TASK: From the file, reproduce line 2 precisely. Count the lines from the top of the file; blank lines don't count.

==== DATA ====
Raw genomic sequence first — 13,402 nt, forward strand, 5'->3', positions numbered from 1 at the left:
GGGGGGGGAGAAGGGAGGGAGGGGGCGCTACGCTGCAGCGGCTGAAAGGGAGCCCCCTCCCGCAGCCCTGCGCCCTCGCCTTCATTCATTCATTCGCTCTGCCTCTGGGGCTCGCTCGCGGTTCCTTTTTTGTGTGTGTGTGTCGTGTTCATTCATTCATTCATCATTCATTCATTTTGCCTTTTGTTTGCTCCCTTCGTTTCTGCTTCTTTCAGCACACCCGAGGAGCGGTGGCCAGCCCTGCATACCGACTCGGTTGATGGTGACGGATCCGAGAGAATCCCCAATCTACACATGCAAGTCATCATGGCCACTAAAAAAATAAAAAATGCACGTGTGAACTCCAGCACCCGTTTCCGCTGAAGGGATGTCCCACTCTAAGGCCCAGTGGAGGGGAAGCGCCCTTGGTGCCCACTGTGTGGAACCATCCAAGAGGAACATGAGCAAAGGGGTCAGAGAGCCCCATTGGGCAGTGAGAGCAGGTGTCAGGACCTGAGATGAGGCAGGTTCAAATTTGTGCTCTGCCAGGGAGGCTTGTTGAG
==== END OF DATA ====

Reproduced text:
GGGGGGGGAGAAGGGAGGGAGGGGGCGCTACGCTGCAGCGGCTGAAAGGGAGCCCCCTCCCGCAGCCCTGCGCCCTCGCCTTCATTCATTCATTCGCTCTGCCTCTGGGGCTCGCTCGCGGTTCCTTTTTTGTGTGTGTGTGTCGTGTTCATTCATTCATTCATCATTCATTCATTTTGCCTTTTGTTTGCTCCCTTCGTTTCTGCTTCTTTCAGCACACCCGAGGAGCGGTGGCCAGCCCTGCATACCGACTCGGTTGATGGTGACGGATCCGAGAGAATCCCCAATCTACACATGCAAGTCATCATGGCCACTAAAAAAATAAAAAATGCACGTGTGAACTCCAGCACCCGTTTCCGCTGAAGGGATGTCCCACTCTAAGGCCCAGTGGAGGGGAAGCGCCCTTGGTGCCCACTGTGTGGAACCATCCAAGAGGAACATGAGCAAAGGGGTCAGAGAGCCCCATTGGGCAGTGAGAGCAGGTGTCAGGACCTGAGATGAGGCAGGTTCAAATTTGTGCTCTGCCAGGGAGGCTTGTTGAG